It’s hard to imagine a hospital that doesn’t help people get better. Or one that only has medicine three months each year. But in certain developing nations, that’s the reality.
Strike that; that was the reality.
Now, thanks to Dr. Edward O’Bryan and the fine folks at the Palmetto Medical Initiative, locals in areas of Uganda, Nicaragua and Burundi are learning how to provide first-world medical care for their peers and future generations.
Edward feels that this community-based approach to healthcare is the best for all involved. He’s seen how the presence and efforts of major healthcare organizations in a foreign country can backfire when they don’t involve members of the community. Namely, when the major healthcare organization leaves and the medical crisis returns. By equipping local medical professionals in developing nations with proper facilities, medicine—for 12 months out of the year as opposed to three— and modern medical knowledge, Dr. O’Bryan and the Palmetto Medical Initiative are empowering communities to truly take care of themselves. It’s the sustainable healthcare plan.
You know, that whole “teaching a man to fish” thing.
The Palmetto Medical Initiative currently has three outposts in Uganda, Nicaragua and Burundi, each with a different specialty. That’s also part of the sustainable healthcare plan; seeing a need and meeting it. In Uganda, it’s labor and delivery. (The average woman has 10 pregnancies, only six survive.) In Nicaragua: kidney disease screening and prevention. And in war-torn Burundi: trauma and emergency services. Patients pay what they can and, if they can’t, they still receive first-class care.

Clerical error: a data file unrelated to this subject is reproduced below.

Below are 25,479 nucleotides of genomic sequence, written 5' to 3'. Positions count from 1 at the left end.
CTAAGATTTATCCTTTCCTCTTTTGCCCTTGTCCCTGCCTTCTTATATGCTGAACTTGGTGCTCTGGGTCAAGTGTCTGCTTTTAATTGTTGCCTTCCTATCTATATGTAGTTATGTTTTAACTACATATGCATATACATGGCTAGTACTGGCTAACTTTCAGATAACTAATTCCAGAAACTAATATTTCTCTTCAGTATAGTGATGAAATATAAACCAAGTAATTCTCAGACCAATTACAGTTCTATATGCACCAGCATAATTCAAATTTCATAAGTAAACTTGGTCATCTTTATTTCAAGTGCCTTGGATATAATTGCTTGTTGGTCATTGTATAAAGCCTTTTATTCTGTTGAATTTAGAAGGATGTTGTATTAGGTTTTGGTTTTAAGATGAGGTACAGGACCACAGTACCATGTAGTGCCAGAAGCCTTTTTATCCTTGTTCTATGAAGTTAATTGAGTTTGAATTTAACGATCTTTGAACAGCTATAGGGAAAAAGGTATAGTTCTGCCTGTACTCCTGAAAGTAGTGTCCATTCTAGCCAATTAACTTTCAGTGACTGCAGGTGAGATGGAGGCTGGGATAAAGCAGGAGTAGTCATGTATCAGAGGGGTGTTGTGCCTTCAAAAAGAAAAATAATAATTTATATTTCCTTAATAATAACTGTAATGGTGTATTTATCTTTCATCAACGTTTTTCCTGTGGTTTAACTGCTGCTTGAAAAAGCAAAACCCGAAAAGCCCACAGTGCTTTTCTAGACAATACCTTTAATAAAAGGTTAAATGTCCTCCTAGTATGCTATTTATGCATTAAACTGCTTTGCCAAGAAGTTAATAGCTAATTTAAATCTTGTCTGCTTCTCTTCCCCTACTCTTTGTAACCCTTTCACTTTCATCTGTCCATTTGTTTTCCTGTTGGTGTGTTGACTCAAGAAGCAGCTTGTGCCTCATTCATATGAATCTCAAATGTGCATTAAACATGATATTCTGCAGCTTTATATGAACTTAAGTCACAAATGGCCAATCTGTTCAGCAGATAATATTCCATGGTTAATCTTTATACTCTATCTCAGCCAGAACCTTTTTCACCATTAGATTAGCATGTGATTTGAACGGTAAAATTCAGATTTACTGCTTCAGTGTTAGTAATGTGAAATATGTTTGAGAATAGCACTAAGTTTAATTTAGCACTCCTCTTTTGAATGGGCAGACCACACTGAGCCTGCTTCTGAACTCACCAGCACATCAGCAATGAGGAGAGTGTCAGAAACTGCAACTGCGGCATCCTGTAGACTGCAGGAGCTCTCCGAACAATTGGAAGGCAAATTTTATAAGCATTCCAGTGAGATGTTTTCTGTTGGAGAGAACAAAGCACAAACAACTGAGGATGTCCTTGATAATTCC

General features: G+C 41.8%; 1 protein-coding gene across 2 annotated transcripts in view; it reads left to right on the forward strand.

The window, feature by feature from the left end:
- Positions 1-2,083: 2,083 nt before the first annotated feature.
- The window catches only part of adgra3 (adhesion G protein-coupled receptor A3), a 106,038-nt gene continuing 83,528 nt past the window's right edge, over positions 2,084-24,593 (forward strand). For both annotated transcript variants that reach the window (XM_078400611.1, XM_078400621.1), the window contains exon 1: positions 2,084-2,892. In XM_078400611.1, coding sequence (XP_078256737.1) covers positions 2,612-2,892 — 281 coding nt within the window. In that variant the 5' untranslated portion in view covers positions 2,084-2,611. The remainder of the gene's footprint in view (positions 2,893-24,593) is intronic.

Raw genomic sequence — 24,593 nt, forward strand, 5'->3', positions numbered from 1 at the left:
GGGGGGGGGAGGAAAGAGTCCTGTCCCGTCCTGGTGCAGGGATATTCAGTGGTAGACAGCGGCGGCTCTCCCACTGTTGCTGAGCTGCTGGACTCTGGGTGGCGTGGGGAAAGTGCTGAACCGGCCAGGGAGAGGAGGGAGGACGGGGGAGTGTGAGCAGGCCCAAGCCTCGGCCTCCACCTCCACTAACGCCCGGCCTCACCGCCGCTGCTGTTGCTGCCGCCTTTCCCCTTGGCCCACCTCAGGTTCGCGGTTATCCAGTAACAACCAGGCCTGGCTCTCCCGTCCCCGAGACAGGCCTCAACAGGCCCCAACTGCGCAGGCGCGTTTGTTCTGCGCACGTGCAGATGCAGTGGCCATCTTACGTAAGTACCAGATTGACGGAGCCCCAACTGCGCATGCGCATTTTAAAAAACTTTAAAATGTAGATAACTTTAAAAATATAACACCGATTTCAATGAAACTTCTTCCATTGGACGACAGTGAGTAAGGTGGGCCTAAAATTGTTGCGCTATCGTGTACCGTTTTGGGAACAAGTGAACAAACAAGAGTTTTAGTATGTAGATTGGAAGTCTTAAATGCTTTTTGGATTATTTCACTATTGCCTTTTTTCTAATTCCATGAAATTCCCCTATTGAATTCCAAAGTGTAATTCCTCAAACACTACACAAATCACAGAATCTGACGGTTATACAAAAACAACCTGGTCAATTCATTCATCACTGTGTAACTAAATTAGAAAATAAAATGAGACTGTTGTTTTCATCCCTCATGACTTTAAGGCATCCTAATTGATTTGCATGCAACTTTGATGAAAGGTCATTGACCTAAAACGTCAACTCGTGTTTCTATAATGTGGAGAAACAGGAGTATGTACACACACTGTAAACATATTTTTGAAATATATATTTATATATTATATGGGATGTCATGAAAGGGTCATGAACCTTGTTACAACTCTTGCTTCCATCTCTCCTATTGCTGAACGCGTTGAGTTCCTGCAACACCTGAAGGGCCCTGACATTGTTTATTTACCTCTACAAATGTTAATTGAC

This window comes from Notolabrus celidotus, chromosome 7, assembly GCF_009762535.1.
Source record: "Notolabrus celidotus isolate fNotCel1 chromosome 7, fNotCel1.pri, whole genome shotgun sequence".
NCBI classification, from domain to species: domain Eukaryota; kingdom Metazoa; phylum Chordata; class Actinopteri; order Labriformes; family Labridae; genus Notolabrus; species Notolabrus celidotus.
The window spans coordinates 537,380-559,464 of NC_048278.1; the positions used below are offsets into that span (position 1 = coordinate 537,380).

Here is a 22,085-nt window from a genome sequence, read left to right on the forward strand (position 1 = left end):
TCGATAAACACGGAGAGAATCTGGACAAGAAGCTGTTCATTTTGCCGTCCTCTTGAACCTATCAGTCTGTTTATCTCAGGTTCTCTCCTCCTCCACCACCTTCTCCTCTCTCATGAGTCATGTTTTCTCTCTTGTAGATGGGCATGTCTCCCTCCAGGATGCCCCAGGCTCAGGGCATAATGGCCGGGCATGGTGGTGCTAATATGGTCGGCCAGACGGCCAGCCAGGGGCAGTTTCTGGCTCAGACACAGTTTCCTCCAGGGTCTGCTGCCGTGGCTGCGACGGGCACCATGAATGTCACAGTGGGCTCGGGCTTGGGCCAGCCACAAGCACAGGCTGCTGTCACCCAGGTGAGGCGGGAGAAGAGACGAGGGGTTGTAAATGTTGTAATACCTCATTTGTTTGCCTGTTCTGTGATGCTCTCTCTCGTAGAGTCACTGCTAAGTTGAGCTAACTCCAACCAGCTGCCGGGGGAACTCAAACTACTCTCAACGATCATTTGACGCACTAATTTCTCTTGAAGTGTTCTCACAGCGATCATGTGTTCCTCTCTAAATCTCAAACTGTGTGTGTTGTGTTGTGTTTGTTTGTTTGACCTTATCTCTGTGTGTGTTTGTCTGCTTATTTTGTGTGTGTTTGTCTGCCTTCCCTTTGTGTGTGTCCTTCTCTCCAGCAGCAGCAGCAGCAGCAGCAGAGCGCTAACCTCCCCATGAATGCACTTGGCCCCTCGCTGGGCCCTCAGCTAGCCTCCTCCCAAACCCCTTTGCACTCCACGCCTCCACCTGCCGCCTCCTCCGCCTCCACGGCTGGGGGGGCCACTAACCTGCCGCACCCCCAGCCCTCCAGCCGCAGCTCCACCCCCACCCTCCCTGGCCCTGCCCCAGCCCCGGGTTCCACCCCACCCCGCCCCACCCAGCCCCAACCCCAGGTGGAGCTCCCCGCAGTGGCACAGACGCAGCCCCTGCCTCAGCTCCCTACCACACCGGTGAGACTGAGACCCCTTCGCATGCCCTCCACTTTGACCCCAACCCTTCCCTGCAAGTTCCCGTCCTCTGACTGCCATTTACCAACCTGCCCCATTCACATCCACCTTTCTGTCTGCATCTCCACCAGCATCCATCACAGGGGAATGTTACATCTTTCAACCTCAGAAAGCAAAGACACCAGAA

“The best part about doing this is that it runs without me,” says Edward.
This kind of work is not without its rewards. Edward has plenty of anecdotes about how PMI has positively changed the lives of many. Of course, he has a few favorites.
“Once, in Nicaragua, we excised this large mass from this woman’s head. She was unable to carry anything on her head and was having trouble getting help from others in the community. She came back a year later just to say thank you,” recounts Edward.
Or, when PMI introduced a new kind of anesthesia to its Ugandan community for the first time—replacing the ketamine IV with the epidural—and a woman who had sadly lost her first three deliveries experienced her first live birth.
And there was the time that man called Tylenol a “magical pill” because it alleviated his arthritis pain.
Dr. Edward O’Bryan: creating a new healthcare reality for those who really need it.
Words by: Annabel Jones
Photography by: Adam Chandler